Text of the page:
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Old 07-22-2012, 10:57 AM
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USS Cimarron Civil War gunboat

While waiting to see if the itty bitty boat howitzers for the Clyde can be built as is or not, I decided to double down on the little guns and made a model of the Cimarron. This 205 foot double ender had six of those little guns, plus two large guns. I am also going with the fully rigged sails as well, something I have not tried yet. I like this ship, and I think, other then the little guns, it should be a pretty simple build. I have to add the rigging still, and a little more deck clutter. The ship had four foot high solid bulwarks then a high railing above that to support the awnings. So a bunch of small details yet to go.

CT
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USS Cimarron Civil War gunboat-uss-cimarron-post-1.jpg   USS Cimarron Civil War gunboat-uss-cimarron-post-2.jpg   USS Cimarron Civil War gunboat-uss-cimarron-post-3.jpg   USS Cimarron Civil War gunboat-uss-cimarron-post-4.jpg   USS Cimarron Civil War gunboat-uss_cimarron_-1862-1865-.jpg  

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Old 07-22-2012, 11:46 AM
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Looks really good!
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Old 07-22-2012, 01:10 PM
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That looks spectacular, Corey!!

I would love to see this one fully rigged as well...by the way, you mention this one was designed to go in either direction...rudder on both ends...do you know whether she was rigged so the sails could be reversed as well, or was it just the propulsion unit that they used for that?

Cheers!
Jim
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Old 07-22-2012, 01:13 PM
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Very interesting model.
The iron and sails.
Ever a good election.
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Old 07-22-2012, 01:46 PM
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Thanks guys.
Jim I do do not know about the sails. The ship appered to have a 6 degree canter to the masts. So I am guessing that the ship sailed in one direction only but you never know. These schooner rigged side wheelers could sail on wind alone but from what I gather they were slow and hard to maneuver. The steam was primary,with sail as supplementary. But i guess if you are low on coal, a little wind is better then nothing!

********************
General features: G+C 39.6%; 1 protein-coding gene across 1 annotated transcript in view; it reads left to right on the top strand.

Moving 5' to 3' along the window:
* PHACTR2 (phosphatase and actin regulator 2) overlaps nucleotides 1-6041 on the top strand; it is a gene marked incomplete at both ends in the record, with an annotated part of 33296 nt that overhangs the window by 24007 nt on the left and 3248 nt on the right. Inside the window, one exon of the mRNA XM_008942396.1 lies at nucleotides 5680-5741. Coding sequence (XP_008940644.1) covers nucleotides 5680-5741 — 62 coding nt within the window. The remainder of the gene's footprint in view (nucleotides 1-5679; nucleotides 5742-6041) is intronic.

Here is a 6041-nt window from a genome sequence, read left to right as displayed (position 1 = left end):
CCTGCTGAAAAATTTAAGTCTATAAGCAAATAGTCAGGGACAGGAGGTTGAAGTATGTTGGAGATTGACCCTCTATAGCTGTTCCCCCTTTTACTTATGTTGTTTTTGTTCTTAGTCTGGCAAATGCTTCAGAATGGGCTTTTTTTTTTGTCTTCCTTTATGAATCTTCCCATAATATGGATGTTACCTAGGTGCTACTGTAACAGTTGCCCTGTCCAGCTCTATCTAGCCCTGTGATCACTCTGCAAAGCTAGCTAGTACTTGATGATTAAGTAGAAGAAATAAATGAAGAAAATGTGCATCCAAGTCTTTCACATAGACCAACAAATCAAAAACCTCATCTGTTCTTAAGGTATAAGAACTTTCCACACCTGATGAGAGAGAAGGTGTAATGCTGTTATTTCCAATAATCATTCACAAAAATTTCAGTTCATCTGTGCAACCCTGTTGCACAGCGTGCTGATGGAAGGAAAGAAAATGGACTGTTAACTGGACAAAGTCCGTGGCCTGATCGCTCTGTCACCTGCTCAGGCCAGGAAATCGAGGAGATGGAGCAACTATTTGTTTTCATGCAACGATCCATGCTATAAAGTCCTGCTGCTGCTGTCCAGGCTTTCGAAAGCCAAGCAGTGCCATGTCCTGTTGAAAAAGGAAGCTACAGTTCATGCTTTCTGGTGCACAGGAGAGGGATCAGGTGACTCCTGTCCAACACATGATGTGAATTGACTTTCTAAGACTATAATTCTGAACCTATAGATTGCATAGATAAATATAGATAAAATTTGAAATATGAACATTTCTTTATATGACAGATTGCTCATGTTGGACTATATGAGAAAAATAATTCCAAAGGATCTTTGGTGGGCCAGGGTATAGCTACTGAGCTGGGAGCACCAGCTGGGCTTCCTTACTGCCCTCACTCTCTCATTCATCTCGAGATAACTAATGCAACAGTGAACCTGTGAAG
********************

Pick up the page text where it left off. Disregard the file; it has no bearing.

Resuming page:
CT
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Old 07-22-2012, 02:33 PM
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Yeah, Corey, you're probably right, would be difficult to re-rig the masts efficiently, and probably not the best mode of propulsion for the river...most likely the paddle wheels were the reversible mode used.

You're doing a great job designing this vessel, mate!

Cheers!
Jim
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Old 07-23-2012, 10:00 AM
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I seem to recall that this kind of vessel was double-ended for service in rivers or other narrow channels. The concept was based on ferryboats. They had rudders on both stern and bow and machinery suitable for use on both directions. They were not intended to sail in both directions, just steam in both of them. That way if caught in an ambush, they could easily reverse their way out. The sailing rig was normally furled and strictly for use in an emergency or to extend the range of the fuel supply.

BTW George Fielding Eliot wrote a novel in the 1950's about service in the US Navy during the Civil War that might be relevant. The book is called "Caleb Pettengill, U.S.N." and the hero ends up in command of a double-ender. It is long out of print, but I found a copy at ABE Books a while back and a quick check there shows it still available very cheaply. The writing and story isn't that great, but the author knows the details of his topic very well.
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Old 07-23-2012, 10:38 AM
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Cool. Thanks for the info and the lead on the book. It strikes me that the double ender concept was reinvented later with a number of armored cars! Many had two driving positions and a full set of revers gears so they could drive backwards with ease and speed.

I am actually surprised so many Union ships kept their sails. Most had their top masts removed like on the USS Hartford during most of it's Civil War activity. The masts being used at that point for look outs and rifleman only, with no sails. The double enders were furnished with the full length masts and sails throughout the war. Of corse, about 1/2 of the Navy ships used by the Union were sail driven only, due to the rapid expansion of the fleet. I guess those schooners and sloops were useable for blockade duty on the coast. I need to make and armed schooner with sails only one of these days. I have not done a sailing ship yet.

Anyhow, this boat will be up for grabs soon!

CT
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Old 07-23-2012, 12:37 PM
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The sails would have been used for inshore work, not in the rivers, so no need to reverse them. The double enders were built for blockade duty, not river duty, but the reversing ability was a necessity in the bays and inlets and shoal water.
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Old 09-12-2012, 12:38 PM
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I will make this available in 1/250 scale waterline for consistency, but I am also making a full hull model in 1/150 scale as well.
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